The Competition Commission of India (CCI) has taken a significant step towards modernising its merger control regulations. In an effort to capture high-profile mergers and acquisitions, particularly those that go unreported in the digital industry, the CCI has unveiled draft regulations that redefine the criteria for reporting such transactions.

Under these draft regulations, stakeholders and the public have until September 25 to provide feedback. The key focus is on determining the India nexus or significant business operations (SBO) in India that would trigger mandatory reporting to the CCI.

This development follows recent amendments to the Competition Act earlier this year, which established a ₹2,000 crore transaction value threshold, requiring CCI approval for deals above this limit. The aim was to address high-value offshore digital transactions that did not involve substantial assets or turnovers. A notable example was Facebook’s acquisition of WhatsApp, a multi-billion-dollar deal that fell below CCI’s merger notification threshold for traditional companies.

Also read: Gun jumping: CCI slaps ₹40 lakhs penalty on Axis Bank

Many digital transactions, especially those involving Big Tech companies, often lack significant assets or turnovers but are characterised by high valuations. Until now, these transactions remained outside the purview of CCI’s merger control.

To determine SBO in India, the CCI’s draft regulations outline three key criteria: the number of users, subscribers, customers, or visitors; gross merchandise value; and turnover. If any of these criteria exceed 10 per cent of the global figures during the twelve months preceding the relevant date, the transaction is considered to have SBO in India, necessitating merger control reporting.

This move aligns with global trends in addressing enforcement gaps in the digital industry, where transactions may involve substantial valuations but lack traditional markers of size like assets or turnover.

The release of these draft regulations follows the CCI’s issuance of draft regulations for settlement and commitment, indicating a comprehensive effort to modernise and adapt to the evolving landscape of digital mergers and acquisitions.

Also read: Gun Jumping in M&As: Obligations and consequences

Saksham Malik, Programme Manager, The Dialogue, a tech policy think-tank, said that draft regulations are a step in establishing a new-age merger control regime in India. The regulations can be strengthened by meaningful incorporation of the analysis and inputs that the industry as well as the legal and policy community will provide to its comments over the next 21 days, Malik added.

Deal value threshold was introduced with the intention of ensuring the transactions that were not notifiable to the commission earlier, especially in digital markets, can now be assessed by it. The draft regulations aim to expand on this by providing a broad and non-exhaustive list of considerations that can be included in the calculation of the deal value, Malik said.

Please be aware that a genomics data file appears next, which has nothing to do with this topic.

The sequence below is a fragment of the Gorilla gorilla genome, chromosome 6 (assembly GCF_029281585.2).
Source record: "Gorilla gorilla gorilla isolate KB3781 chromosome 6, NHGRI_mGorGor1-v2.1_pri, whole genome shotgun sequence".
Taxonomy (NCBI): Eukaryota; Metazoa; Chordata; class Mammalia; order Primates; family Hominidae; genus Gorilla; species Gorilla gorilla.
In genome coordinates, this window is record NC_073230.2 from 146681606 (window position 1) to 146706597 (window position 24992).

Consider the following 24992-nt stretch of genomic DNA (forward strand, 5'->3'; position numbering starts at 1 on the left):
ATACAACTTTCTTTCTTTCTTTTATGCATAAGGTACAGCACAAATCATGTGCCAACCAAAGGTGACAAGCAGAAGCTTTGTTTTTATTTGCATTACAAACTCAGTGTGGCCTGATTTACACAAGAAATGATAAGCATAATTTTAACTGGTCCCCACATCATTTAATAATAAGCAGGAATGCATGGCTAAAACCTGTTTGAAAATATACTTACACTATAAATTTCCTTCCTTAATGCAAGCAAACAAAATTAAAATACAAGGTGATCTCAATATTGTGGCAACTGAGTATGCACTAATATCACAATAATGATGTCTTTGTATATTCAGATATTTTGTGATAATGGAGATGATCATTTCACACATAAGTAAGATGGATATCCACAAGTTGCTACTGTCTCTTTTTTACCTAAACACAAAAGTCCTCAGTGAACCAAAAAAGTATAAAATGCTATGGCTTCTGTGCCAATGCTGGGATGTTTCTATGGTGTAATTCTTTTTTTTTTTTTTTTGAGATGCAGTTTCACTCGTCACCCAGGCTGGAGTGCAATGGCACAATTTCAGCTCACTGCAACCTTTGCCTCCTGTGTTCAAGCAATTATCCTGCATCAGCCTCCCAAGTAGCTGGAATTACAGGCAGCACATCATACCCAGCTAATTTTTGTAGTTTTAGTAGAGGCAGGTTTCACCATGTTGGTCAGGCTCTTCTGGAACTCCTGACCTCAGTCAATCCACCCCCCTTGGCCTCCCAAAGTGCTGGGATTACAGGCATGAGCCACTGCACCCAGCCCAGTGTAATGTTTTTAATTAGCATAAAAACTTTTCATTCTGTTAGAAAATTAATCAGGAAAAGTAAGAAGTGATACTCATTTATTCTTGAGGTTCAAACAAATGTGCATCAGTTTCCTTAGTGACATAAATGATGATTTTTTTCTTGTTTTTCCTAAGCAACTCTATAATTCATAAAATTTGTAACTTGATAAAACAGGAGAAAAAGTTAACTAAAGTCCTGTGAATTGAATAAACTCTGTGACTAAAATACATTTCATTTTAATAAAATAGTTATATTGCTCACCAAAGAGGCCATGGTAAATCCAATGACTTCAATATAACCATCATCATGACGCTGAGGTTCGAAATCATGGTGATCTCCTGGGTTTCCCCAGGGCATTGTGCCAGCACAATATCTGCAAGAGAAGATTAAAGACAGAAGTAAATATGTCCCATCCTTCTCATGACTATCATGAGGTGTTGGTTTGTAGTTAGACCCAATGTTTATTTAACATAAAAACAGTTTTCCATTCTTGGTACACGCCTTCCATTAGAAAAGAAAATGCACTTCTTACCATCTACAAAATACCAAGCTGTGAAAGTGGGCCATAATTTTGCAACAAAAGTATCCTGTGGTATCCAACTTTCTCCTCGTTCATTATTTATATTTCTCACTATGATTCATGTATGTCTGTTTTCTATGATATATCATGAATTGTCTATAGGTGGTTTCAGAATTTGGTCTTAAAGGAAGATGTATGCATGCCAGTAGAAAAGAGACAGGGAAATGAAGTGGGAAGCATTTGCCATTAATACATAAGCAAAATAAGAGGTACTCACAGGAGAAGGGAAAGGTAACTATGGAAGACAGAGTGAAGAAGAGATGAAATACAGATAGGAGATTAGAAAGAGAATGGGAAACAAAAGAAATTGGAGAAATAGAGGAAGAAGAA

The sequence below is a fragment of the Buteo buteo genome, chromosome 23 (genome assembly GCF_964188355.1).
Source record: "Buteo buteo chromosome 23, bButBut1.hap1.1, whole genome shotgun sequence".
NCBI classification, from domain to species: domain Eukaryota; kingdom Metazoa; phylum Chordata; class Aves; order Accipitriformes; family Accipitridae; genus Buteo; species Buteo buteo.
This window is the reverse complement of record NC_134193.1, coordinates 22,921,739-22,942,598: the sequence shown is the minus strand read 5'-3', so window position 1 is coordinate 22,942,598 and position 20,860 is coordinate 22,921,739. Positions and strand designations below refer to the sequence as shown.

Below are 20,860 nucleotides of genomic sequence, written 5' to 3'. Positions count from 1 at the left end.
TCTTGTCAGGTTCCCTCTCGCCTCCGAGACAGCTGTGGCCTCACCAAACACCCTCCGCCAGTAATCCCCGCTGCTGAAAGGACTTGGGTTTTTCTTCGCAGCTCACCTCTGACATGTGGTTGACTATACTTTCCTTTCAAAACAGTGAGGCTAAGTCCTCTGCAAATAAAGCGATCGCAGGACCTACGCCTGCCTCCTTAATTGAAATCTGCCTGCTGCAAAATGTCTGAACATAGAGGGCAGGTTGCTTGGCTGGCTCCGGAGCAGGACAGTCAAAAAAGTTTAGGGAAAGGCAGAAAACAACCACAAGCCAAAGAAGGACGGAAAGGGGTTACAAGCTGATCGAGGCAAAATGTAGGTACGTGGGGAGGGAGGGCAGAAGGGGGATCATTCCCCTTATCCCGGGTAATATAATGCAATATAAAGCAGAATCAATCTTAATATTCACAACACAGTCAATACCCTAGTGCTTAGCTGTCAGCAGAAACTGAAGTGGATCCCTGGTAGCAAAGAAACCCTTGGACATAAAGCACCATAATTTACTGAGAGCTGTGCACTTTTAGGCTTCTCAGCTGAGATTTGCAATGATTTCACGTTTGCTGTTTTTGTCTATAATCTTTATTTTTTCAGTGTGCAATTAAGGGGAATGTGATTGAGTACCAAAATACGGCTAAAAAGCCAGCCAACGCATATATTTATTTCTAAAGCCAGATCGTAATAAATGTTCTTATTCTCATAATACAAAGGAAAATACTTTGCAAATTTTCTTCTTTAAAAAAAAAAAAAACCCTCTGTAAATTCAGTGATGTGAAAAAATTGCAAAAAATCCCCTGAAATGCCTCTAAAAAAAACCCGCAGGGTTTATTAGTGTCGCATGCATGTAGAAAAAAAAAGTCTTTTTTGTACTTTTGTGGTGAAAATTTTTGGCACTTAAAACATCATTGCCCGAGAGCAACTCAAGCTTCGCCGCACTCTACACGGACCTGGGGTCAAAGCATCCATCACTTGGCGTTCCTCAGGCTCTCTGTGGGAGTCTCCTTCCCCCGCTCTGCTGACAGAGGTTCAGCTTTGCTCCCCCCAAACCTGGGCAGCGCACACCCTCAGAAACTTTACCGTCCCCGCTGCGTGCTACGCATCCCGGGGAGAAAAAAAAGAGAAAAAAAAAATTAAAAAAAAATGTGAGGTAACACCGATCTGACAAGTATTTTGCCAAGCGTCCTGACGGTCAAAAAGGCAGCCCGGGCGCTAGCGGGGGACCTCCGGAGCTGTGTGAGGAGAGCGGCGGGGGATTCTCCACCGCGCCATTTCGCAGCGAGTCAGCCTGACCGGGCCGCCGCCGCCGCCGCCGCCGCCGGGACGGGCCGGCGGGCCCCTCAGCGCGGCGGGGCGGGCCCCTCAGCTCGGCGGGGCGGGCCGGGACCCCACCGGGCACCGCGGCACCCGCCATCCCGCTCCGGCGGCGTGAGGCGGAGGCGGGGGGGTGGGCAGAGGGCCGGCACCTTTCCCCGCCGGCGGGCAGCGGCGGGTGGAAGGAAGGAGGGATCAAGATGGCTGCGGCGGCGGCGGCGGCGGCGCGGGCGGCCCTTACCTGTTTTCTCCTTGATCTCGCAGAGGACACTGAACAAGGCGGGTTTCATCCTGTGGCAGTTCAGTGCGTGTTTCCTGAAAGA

Further, for a transaction to fall within the scope of the new threshold, the target entity needs to have a substantial business operations in India, the meaning of which is now included in the draft regulations, he noted.

Also read: Welcome amendments to the Competition law

Nisha Kaur Uberoi, Partner and National Head—Competition, Trilegal, said that the draft merger regulations bring much awaited pro-business relief—be it the introduction of standstill obligations for takeovers, shortened merger review timelines and introduction of hearings at any stage of merger proceedings. 

The introduction of the deal value thresholds and clarification on applicability of substantial business operations will enhance the caseload at the CCI and need immediate resourcing to be able to ensure continuing efficiency and efficacy of M&A timelines, she added.

However, the introduction of stringent notification requirements for Form -2 where any market exceeds stipulated thresholds, enhanced filing fees by 50 per cent and specified formats for modifications which lean towards divestitures will create additional burden on industry, she said

Samir Gandhi, Co founder & Partner, Axiom5 Law Chambers, said that the draft merger regulations published by the CCI are aimed at providing much needed clarity on the definition of “value of transaction” and “substantial business operations” in India, amongst other things.

Also read: CCI Director-General Atul Verma’s tenure extended by three months 

While the regulations are a good beginning, there is some room for further fine tuning.

While the description of “substantial business operations” is useful, there is some room for further discussion around how India-specific turnover is to be computed in digital markets, or how user or visitor numbers are to be computed, he said. This is essential as the SBO definition will apply across sectors and is not limited to technology companies alone, he added.

“We’re hopeful that the CCI consultations will provide stakeholders the much needed opportunity to address some of these issues”, Gandhi said.